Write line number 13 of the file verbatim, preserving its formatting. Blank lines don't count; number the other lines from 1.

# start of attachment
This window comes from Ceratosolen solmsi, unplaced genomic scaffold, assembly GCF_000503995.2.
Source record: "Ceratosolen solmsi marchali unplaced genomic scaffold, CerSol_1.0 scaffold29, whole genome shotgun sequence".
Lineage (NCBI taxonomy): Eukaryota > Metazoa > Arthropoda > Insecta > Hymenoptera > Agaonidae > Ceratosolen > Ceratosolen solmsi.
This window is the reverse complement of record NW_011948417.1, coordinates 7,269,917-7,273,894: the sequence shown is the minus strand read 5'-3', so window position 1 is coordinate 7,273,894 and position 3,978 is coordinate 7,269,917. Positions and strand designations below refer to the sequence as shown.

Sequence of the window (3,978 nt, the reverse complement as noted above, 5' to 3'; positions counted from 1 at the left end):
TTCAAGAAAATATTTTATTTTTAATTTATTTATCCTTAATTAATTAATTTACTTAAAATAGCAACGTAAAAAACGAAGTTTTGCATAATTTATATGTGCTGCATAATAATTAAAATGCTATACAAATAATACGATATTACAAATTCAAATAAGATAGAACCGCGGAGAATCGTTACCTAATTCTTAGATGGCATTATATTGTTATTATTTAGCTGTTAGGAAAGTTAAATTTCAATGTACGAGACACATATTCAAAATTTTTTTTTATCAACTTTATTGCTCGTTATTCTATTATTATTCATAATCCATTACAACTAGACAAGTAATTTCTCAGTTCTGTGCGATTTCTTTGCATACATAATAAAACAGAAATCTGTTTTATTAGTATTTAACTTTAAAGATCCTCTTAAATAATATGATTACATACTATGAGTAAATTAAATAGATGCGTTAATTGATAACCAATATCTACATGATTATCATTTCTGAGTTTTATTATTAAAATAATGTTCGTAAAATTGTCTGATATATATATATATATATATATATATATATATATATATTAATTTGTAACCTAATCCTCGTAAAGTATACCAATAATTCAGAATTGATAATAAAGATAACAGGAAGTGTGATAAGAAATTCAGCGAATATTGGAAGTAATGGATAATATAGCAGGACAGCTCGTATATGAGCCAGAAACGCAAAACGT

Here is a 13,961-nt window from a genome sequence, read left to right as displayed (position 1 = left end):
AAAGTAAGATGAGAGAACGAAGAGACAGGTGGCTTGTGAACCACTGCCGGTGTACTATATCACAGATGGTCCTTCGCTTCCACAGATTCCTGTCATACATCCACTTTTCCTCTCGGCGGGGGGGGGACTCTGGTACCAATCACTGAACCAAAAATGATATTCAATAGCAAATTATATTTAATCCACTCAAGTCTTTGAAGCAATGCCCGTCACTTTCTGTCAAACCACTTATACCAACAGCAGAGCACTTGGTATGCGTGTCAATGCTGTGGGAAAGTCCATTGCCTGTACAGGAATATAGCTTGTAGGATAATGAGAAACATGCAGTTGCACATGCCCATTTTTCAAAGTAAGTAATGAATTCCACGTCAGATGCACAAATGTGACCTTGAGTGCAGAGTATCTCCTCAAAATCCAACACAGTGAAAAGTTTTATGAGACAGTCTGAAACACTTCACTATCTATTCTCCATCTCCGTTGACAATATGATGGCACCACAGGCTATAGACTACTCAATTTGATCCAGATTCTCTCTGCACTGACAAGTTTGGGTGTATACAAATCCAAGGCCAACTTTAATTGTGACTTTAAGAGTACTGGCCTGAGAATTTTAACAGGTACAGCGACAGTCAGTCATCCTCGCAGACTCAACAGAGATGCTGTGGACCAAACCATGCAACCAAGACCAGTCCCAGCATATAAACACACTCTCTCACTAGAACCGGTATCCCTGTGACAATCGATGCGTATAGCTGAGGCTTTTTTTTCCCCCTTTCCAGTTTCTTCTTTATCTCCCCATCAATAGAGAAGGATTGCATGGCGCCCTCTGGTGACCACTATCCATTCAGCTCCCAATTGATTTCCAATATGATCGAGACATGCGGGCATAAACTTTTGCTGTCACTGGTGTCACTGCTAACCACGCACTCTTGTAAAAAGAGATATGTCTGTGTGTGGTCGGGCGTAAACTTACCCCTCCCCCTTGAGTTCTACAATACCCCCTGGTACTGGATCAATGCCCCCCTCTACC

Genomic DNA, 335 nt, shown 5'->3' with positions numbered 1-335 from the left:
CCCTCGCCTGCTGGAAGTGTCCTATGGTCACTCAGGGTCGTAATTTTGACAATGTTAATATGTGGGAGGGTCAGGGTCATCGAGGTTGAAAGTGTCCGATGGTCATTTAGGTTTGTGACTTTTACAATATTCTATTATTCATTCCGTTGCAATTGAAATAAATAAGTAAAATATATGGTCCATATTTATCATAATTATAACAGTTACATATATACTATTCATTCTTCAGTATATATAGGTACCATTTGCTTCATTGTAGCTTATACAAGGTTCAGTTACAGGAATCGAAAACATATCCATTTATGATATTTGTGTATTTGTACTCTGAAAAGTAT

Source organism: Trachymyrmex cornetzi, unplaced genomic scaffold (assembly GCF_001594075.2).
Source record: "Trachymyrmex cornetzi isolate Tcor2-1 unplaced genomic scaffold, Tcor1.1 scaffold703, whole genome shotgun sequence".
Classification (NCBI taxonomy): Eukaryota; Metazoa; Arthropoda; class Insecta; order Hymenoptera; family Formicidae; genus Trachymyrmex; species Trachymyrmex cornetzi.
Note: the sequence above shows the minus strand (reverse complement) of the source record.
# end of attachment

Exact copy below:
Classification (NCBI taxonomy): Eukaryota; Metazoa; Arthropoda; class Insecta; order Hymenoptera; family Formicidae; genus Trachymyrmex; species Trachymyrmex cornetzi.